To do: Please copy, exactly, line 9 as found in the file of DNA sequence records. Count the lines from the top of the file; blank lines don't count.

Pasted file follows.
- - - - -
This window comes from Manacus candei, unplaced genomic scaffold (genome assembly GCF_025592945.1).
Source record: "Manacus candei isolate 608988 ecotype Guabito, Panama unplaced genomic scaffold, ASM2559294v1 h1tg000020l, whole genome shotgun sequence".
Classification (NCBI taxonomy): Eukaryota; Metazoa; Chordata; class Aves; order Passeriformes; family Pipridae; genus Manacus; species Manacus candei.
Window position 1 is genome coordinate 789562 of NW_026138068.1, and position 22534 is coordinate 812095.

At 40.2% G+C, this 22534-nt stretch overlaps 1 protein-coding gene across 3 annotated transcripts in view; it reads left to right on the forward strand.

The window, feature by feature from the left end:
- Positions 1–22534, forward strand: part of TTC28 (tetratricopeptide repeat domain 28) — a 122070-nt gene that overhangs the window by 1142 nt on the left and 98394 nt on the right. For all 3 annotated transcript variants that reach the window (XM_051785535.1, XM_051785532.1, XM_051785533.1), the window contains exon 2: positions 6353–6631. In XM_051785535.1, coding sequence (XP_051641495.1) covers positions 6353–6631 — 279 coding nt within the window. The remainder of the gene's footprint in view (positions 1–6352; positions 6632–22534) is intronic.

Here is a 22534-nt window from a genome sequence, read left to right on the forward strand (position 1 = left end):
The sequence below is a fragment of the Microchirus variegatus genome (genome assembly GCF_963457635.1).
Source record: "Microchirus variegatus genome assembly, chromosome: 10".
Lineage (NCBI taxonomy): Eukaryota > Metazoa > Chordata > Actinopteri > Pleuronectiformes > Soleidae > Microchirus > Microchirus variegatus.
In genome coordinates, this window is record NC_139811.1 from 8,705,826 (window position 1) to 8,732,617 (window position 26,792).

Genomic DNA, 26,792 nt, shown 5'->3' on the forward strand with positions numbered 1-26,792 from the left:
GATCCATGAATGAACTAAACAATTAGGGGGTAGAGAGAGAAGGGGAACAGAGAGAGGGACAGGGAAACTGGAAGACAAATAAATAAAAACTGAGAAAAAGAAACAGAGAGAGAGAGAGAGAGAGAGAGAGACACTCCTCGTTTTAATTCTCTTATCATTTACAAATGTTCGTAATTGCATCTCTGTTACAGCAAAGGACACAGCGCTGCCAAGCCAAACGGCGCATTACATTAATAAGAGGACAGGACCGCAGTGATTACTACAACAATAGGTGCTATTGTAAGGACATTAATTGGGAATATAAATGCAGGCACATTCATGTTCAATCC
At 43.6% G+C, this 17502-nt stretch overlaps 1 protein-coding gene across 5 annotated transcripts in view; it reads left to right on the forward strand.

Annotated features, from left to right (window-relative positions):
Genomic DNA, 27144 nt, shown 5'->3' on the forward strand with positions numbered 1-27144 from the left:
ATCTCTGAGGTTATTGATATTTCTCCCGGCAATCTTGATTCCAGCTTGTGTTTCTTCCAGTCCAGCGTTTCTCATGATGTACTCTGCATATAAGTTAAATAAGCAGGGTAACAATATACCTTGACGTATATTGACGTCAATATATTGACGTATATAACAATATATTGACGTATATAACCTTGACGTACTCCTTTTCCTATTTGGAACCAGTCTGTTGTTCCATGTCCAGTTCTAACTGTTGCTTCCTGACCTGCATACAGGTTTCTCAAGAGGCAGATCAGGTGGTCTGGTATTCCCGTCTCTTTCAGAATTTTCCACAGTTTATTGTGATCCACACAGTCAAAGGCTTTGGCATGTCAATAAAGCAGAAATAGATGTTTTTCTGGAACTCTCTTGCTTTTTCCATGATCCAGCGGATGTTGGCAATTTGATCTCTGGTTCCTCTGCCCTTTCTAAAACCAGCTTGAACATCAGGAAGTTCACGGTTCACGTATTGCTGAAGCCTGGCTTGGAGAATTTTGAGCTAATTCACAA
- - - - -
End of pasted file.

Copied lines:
The sequence below is a fragment of the Microchirus variegatus genome (genome assembly GCF_963457635.1).